Our site is reader supported, this means we may earn a small commission when you buy through links on our site.
Ericaceous compost – How and when to use it
Last Updated on
You’ve probably heard of the term ericaceous compost, but what is ericaceous actually mean? What does it consist of and how is it used in your modern garden? This article will answer all of that and more but if you have plants that grow in acidic soil and you want to grow them in pots, you will need to use ericaceous compost and its worth pointing out that most plants which include rhododendrons, azaleas, blueberries, heathers and camellias that need acidic soil also prefer a more shaded area as the sun can often cause the flowers to turn brown when exposed to direct sunlight which often makes them perfect for more shaded areas for the garden.
Defining ericaceous compost
As explained, ericaceous compost is an acidic compost. It is a specially formulated compost that has a balanced nutritional profile specifically for plants that need highly acidic conditions or low levels of pH. It is a wonderful way to offset highly alkaline conditions and a must when growing plants that need acidic soil on containers and pots.
How to Use ericaceous compost
If you use an at-home pH test kit on the soil in your garden and it reveals that you have a very high pH level or highly alkaline conditions, but you really want to feed and nurture plants that prefer acidic conditions, you may be able to mix in some ericaceous compost to help compensate for this but this is something you would have to do often as the soil will quickly revert back. As mentioned, a better way to grow plants that need acidic soil is to grow them in pots instead, this also gives you a chance to place them in more shadier areas for the garden too.
It will work significantly better for you if you have mildly neutral or just barely alkaline soil, assuming you are integrating the ericaceous compost directly into the ground. If you have highly alkaline soil, on the far end of the pH scale, you are better off growing your favourite acid-loving plants in a container or a pot comprised primarily of ericaceous compost.
Even if you already have somewhat acidic soil and you want to grow acid-loving plants, those plants that don’t like lime, you can always add some ericaceous compost to not only feed them but to regulate moisture by using it as a mulch too.
What plants need ericaceous compost?
There is a wide range of plants that prefer this particular type of compost. Any plants that need an acidic pH level can benefit. This makes it particularly suitable for plants that prefer acidic soil like rhododendrons, azaleas, blueberries, and camellias. Many gardens today feature blueberry bushes and they are also well suited to growing in pots too. Whether you are growing in your garden directly or in containers, you can add ericaceous compost to give some low PH benefits to your favourite specimens.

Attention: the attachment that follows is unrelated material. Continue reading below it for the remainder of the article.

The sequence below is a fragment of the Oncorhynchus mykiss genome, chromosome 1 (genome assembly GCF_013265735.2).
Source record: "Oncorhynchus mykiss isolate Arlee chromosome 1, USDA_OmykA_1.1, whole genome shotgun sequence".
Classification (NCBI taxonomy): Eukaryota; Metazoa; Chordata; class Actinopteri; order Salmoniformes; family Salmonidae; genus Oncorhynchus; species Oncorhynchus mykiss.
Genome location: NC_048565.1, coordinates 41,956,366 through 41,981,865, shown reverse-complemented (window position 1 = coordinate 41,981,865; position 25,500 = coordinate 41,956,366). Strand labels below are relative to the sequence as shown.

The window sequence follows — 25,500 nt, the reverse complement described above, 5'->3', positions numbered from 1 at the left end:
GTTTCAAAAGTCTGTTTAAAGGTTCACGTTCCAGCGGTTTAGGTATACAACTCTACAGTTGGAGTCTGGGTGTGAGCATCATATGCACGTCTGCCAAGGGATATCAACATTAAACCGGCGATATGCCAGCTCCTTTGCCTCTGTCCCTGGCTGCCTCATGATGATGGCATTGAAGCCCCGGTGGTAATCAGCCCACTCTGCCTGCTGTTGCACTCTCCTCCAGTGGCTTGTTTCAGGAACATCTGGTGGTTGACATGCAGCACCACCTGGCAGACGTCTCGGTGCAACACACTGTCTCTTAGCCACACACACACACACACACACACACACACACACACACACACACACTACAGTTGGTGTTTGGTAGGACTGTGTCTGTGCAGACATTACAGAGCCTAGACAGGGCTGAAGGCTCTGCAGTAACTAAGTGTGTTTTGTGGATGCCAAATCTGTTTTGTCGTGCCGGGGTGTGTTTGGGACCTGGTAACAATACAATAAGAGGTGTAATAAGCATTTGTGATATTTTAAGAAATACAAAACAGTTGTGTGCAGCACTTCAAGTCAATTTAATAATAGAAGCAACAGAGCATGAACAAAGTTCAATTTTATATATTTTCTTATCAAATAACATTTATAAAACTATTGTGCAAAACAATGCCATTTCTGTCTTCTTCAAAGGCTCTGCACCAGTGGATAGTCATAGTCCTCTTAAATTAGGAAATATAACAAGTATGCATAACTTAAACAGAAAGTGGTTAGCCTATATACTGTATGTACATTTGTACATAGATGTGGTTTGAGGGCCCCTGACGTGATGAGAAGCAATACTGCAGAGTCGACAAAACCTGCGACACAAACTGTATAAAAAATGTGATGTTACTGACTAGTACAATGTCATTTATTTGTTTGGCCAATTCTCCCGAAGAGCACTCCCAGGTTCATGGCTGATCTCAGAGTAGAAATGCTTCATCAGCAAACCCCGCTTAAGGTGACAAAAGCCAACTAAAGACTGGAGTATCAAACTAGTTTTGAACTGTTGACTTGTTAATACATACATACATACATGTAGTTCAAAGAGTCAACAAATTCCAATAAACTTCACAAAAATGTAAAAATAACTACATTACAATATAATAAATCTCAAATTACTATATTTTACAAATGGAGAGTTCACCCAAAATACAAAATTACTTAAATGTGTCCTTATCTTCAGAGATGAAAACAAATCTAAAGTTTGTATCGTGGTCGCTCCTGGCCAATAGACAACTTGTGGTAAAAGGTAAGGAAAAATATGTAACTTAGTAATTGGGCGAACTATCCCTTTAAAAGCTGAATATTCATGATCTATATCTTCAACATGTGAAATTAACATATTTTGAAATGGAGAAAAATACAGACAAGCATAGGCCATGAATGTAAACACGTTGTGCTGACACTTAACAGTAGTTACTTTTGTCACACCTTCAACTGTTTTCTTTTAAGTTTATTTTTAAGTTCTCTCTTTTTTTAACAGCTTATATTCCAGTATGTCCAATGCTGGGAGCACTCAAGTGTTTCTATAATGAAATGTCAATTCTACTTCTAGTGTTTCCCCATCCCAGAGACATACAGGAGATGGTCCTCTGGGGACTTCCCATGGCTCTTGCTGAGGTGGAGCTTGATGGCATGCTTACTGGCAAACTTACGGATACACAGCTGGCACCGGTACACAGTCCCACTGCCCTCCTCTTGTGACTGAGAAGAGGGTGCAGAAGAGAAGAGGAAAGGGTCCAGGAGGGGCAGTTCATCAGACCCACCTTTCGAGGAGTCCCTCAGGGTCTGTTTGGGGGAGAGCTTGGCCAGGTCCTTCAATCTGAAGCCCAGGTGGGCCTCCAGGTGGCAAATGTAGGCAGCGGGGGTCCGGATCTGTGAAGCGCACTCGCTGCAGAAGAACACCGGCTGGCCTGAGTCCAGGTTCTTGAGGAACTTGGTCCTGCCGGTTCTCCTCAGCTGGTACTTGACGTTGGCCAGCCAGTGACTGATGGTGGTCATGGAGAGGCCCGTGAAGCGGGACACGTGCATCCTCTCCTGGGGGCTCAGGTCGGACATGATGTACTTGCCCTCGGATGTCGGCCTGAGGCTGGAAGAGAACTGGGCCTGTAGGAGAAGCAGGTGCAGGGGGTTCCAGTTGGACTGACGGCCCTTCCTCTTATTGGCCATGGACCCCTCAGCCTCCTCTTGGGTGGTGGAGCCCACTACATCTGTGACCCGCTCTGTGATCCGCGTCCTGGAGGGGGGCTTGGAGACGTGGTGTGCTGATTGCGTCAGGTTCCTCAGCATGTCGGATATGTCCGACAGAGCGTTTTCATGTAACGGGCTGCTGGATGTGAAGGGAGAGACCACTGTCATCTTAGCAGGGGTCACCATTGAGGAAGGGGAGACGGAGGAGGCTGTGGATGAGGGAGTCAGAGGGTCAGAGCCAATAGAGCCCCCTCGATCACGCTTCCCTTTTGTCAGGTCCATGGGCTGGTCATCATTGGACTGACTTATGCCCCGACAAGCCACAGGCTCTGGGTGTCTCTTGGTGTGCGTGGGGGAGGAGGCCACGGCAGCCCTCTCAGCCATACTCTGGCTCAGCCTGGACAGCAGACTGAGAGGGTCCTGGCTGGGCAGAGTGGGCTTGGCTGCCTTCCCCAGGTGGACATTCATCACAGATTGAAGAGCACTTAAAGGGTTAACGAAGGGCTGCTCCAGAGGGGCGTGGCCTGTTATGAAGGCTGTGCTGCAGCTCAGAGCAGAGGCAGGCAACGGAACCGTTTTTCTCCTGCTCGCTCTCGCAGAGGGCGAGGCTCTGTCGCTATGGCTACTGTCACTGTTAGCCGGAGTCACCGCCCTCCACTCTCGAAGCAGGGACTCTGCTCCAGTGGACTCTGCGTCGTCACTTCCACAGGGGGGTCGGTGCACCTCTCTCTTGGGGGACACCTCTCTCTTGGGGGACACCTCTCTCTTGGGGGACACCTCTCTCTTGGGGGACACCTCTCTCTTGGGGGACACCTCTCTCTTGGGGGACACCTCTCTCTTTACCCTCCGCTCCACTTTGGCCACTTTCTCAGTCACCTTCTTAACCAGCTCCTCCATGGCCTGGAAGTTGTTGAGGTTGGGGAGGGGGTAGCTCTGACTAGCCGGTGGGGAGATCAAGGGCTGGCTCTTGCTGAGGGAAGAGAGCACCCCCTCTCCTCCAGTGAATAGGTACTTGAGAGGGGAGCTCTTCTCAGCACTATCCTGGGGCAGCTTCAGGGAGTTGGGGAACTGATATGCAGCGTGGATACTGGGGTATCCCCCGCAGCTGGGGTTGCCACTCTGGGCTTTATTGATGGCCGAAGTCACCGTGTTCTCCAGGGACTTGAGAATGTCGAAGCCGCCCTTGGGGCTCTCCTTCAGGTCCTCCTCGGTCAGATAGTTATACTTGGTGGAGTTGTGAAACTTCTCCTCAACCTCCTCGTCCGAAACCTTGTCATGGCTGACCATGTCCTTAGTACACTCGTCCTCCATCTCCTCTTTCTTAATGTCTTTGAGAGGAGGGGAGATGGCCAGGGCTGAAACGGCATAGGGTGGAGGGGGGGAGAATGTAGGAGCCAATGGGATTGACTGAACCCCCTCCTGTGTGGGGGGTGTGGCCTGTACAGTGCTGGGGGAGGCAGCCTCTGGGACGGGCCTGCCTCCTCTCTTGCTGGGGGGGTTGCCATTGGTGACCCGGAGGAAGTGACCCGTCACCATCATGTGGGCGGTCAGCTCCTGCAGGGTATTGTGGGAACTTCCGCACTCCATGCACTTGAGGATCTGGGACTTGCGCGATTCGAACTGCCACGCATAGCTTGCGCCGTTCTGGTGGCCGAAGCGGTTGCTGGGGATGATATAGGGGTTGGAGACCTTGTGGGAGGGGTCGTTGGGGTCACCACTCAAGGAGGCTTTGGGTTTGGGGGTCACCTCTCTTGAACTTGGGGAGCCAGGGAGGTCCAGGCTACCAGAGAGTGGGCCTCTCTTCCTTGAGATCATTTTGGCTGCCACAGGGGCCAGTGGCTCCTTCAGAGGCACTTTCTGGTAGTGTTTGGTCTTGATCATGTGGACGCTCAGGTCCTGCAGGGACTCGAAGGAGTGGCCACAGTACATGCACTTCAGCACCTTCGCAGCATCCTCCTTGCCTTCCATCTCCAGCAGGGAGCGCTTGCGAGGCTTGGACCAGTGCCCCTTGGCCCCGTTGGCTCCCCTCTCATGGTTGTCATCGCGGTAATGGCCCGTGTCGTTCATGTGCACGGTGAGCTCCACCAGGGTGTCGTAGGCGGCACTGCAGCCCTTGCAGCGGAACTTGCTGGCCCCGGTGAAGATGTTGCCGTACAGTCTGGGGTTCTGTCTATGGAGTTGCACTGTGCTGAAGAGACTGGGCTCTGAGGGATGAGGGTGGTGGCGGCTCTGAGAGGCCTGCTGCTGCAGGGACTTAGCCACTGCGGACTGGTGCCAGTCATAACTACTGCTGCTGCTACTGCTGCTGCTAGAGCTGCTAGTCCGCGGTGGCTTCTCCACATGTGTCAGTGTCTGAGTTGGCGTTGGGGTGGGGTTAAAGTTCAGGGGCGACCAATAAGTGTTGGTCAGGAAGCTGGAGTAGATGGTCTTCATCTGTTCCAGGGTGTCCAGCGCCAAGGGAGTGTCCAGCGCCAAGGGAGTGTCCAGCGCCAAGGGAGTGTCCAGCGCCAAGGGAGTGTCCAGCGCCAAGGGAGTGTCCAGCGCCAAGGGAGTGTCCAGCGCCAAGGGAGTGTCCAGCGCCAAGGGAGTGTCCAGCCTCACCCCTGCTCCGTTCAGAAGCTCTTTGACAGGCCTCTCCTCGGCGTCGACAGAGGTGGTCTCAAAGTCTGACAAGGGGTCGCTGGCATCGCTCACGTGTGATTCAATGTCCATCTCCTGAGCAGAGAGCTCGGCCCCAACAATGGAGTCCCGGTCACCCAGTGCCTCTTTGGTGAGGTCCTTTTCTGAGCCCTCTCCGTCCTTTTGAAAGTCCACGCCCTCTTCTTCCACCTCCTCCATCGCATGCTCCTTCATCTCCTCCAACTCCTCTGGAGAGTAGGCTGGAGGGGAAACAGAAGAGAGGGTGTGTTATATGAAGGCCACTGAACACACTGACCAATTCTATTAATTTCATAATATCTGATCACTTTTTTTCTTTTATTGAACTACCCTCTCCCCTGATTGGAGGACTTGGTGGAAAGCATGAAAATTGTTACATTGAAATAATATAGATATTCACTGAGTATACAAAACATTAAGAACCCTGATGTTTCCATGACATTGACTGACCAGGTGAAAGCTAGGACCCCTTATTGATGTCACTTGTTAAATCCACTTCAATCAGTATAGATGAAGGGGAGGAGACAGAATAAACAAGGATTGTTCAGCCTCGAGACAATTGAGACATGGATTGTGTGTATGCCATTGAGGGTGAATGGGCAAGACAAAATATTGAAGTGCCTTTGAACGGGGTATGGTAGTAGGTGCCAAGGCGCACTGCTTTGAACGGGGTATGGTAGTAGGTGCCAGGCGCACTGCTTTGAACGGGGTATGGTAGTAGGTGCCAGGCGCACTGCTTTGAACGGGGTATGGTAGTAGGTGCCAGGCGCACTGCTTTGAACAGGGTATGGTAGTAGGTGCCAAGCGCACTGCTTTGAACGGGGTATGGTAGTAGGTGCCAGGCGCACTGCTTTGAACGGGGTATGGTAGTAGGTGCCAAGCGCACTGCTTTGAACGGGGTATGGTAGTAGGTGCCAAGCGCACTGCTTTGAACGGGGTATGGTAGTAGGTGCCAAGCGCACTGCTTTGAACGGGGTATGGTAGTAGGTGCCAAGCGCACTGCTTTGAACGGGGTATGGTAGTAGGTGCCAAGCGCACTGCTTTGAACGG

Each of these plants needs the right level of vitamins, with low levels of lime in the soil. Too much lime and high levels of alkalinity will bind the iron and other nutrients as it becomes insoluble or ‘locked up’ and the essential nutrients that acid-loving plants need to survive in which case, your plants will perform very poorly and at best you’ll get very weak yellow leaves. To help ensure your ericaceous plants perform well in the right soil, plant them in an isolated area with acidic soil, regularly adding ericaceous compost to help them thrive.
Keep that home pH testing kit handy because your soil will naturally revert to its original levels be it highly alkaline or highly acidic so you’ll have to test on a regular basis, anytime you change or rotate your crops or plants just to make sure that you regularly have the levels your plants need.
Where to Buy
You can find ericaceous compost at almost all nurseries or garden centres. Whichever variety you choose just to make sure that you repot your plants if they are grown in containers every few years because this compost will naturally lose its nutrients and structure over time. Your plants will thank you if you give them some ericaceous fertilizer in conjunction with the compost every spring or whenever they start to grow again.